Jon Sarmiento, a farmer in the Cavite province in southern Manila, plants a variety of fruits and vegetables, but his main crop, rice, is under threat. He claims that approval by the Philippine government of the genetically modified ‘golden rice’ that is fortified with beta-carotene, which the body converts into vitamin A, could ruin his livelihood.
Has organised civil society, bound up in internal bureaucracy, in slow, tired processes and donor accountability, become simply another layer of a global system that perpetuates injustice and inequality?
Nabeel Rajab, president of the Bahrain Centre for Human Rights, an advocacy NGO, is facing criminal charges
for sending a tweet that said: “many Bahrain men who joined terrorism and ISIS have come from the security institutions and those institutions were the first ideological incubator”.
Has the world reached a stage where nuclear weapons may be used as bargaining chips in international politics?
Buoyed by the failure of the U.S. and five other powers to reach a comprehensive agreement with Iran over its nuclear programme after a week of intensive talks, pro-Israel and Republican hawks are calling for Washington to ramp up economic pressure on Tehran even while talks continue, and to give Congress a veto on any final accord.
The construction of gated communities on wetlands and floodplains in Greater Buenos Aires has modified fragile ecosystems and water cycles and has aggravated flooding, especially in poor surrounding neighourhoods.
Caribbean countries already grappling with a finite amount of space for food production now face the added challenges of extreme rainfall events or droughts due to climate change.
As Jamaica struggles under the burden of an ongoing drought, experts say ensuring food security for the most vulnerable groups in society is becoming one of the leading challenges posed by climate change.
When a stray bullet fired by Taliban militants became lodged in her spine last August, 22-year-old Shakira Bibi gave up all hopes of ever leading a normal life.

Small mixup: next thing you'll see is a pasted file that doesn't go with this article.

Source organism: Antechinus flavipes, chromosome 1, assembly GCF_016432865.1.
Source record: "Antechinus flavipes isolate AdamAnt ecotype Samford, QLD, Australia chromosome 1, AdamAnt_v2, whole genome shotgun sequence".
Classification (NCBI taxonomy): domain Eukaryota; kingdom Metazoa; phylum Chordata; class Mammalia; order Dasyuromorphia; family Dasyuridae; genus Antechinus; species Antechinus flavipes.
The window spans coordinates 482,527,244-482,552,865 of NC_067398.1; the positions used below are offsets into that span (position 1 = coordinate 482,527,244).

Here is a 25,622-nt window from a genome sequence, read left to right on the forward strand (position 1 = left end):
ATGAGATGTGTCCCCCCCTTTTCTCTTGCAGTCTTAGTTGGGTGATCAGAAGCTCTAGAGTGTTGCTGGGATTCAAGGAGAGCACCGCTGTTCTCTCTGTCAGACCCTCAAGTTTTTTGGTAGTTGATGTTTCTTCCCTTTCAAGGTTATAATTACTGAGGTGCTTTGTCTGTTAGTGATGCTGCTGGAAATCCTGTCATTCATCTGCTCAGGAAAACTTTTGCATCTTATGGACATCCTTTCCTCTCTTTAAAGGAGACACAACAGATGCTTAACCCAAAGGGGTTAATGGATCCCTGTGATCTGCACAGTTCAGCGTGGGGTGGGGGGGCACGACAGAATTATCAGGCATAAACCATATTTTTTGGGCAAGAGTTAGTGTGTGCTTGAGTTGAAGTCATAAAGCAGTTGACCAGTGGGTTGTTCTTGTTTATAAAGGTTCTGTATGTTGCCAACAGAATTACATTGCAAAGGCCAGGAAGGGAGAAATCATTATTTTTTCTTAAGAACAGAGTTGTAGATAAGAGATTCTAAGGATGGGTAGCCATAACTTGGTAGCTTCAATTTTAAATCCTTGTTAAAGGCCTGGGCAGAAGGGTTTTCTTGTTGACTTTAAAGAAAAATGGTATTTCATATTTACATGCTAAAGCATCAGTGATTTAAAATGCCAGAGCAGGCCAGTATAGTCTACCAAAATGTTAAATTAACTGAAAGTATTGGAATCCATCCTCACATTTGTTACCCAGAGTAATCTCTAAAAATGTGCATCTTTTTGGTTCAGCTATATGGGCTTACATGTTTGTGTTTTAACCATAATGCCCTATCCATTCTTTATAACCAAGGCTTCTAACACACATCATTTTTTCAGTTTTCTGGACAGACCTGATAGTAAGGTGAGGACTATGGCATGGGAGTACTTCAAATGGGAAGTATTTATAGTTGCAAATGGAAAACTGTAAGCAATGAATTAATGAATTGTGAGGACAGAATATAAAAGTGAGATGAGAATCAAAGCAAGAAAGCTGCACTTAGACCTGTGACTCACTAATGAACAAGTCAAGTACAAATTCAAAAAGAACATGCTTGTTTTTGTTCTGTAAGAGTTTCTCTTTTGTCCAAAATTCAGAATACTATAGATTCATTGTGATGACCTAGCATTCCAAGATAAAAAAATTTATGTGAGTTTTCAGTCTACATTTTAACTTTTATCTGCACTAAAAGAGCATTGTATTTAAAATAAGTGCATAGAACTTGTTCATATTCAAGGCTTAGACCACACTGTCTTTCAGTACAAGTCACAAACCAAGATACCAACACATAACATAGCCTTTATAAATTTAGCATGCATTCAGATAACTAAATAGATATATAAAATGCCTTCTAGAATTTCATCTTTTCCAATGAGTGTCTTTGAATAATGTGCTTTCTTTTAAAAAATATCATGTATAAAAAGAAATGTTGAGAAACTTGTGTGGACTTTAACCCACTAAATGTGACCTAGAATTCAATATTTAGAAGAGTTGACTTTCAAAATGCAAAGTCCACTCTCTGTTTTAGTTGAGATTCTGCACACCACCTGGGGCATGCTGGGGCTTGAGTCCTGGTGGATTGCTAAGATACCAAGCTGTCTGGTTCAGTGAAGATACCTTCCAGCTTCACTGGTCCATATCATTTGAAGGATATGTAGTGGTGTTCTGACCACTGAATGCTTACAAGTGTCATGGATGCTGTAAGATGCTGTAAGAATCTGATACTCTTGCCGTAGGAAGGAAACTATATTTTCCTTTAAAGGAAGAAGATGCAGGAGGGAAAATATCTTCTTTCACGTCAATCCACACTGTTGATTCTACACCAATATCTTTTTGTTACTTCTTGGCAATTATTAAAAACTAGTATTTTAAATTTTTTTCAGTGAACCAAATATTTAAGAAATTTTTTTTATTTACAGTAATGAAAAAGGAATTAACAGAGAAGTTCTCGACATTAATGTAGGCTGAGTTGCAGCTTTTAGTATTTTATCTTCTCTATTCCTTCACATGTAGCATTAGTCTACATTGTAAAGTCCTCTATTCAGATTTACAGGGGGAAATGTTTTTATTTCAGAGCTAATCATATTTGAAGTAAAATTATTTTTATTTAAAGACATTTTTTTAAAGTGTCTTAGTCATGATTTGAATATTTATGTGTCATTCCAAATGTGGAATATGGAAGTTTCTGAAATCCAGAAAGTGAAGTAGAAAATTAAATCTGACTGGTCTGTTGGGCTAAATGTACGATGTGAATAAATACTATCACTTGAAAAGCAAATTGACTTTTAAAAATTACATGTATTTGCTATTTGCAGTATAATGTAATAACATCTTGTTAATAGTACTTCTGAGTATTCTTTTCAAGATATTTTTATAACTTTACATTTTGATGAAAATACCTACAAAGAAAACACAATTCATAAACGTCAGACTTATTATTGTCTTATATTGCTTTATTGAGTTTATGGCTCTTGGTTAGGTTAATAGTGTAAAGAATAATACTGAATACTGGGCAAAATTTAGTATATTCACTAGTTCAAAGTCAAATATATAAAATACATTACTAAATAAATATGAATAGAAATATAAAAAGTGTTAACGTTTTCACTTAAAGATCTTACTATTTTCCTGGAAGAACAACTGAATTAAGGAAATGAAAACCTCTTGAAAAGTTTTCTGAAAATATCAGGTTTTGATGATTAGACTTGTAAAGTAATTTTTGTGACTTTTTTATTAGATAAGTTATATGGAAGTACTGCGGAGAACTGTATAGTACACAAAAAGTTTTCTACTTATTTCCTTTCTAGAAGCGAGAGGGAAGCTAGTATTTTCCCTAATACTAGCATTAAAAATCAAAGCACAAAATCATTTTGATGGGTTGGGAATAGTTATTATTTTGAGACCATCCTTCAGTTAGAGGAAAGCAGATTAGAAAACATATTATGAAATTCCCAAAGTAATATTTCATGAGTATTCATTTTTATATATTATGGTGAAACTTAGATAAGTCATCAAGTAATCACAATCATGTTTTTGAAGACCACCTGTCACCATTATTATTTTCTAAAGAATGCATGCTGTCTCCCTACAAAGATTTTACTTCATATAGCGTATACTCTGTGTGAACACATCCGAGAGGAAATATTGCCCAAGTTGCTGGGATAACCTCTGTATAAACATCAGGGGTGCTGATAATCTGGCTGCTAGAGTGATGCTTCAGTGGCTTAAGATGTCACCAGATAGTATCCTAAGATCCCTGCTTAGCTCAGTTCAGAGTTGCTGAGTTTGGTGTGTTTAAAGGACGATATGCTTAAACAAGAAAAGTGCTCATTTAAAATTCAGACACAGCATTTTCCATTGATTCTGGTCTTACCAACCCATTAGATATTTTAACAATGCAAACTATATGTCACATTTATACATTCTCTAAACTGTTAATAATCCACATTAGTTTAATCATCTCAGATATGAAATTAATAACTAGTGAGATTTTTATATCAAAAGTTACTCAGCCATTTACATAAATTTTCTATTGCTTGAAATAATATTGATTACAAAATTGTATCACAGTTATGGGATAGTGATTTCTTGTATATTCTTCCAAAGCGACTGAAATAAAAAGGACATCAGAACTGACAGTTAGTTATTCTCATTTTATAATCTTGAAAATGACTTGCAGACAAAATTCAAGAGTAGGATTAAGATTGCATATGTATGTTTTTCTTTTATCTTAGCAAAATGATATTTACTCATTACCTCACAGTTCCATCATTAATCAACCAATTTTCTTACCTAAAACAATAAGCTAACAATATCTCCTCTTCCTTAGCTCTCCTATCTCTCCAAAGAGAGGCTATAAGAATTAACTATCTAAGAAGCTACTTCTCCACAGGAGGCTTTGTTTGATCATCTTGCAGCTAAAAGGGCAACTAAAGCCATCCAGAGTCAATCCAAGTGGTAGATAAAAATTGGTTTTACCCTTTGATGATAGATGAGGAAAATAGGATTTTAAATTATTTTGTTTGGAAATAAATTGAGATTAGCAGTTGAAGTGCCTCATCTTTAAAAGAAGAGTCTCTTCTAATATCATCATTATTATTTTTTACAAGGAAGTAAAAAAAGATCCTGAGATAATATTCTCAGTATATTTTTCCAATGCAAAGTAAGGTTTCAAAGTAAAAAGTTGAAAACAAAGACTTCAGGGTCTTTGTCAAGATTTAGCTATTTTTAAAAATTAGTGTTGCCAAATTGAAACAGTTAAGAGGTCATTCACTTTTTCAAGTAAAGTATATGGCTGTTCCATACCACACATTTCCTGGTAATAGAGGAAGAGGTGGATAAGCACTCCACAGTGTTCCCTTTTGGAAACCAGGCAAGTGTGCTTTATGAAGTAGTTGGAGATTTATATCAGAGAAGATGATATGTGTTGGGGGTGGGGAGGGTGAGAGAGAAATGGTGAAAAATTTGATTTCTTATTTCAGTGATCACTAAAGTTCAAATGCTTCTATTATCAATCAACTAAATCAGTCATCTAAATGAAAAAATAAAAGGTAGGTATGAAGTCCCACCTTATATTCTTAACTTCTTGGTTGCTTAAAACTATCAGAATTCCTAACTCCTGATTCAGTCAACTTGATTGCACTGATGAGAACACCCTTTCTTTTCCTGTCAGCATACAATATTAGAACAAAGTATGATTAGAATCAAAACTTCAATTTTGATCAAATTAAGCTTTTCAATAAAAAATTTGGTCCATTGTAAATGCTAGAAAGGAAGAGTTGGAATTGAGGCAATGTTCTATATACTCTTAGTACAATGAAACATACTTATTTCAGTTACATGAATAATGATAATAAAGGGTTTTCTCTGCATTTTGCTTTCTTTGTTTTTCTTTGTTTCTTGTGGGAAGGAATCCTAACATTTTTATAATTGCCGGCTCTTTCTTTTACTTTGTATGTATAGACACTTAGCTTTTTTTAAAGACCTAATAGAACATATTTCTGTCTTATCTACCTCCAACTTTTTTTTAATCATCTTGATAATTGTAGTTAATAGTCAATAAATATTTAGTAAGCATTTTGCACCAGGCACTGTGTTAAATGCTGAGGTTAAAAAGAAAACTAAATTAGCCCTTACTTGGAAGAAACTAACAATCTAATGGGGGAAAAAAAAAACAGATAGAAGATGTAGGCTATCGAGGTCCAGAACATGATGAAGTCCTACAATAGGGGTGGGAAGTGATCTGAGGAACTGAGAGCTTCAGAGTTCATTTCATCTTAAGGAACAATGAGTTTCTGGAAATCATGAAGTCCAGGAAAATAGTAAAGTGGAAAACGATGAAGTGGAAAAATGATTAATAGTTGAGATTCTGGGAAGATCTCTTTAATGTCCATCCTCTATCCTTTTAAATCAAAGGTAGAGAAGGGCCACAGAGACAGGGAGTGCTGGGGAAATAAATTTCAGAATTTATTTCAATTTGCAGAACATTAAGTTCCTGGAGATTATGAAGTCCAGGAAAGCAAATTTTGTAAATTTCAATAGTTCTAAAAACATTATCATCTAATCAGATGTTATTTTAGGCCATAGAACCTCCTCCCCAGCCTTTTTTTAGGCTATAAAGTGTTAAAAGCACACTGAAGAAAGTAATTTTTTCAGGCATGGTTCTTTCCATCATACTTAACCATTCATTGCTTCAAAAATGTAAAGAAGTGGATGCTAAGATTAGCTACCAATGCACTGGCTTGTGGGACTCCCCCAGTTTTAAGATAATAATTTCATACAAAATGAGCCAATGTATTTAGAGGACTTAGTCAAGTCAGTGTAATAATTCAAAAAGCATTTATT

December 1938 was a decisive month in human history: In Germany, the scientists Otto Hahn and Fritz Strassmann discovered that when bombarded with neutrons, the atomic nucleus of uranium would split.
For anyone who recently attended the Fourth International Conference on Degrowth
in Leipzig, Germany, listening in on conference talk, surrounded by the ecologically savvy, one quickly noticed that no one was singing the praises of sustainable development.
As we approach the 70th anniversary next year of the atomic bombings of Hiroshima and Nagasaki, there are growing calls to place the humanitarian consequences of their use at the heart of deliberations about nuclear weapons.
Staring at the floor, Hassan, a 21-year-old Syrian refugee from Idlib in northwestern Syria, holds a set of identification papers in his hands. He picks out a small pink piece of paper with a few words on it stating that he must obtain a work contract, otherwise his residency visa will not be renewed.
Myanmar is never out of the news for long. This has been the case since a popular uprising challenged military rule in 1988. For over two decades, the country was featured in mainstream media primarily as one unable to cope with its own internal contradictions, a nation crippled by violence.
As public policy, political transparency and open data need an active ingredient to bring about social change that would reduce inequality in Latin America: citizen participation, said regional experts consulted by IPS.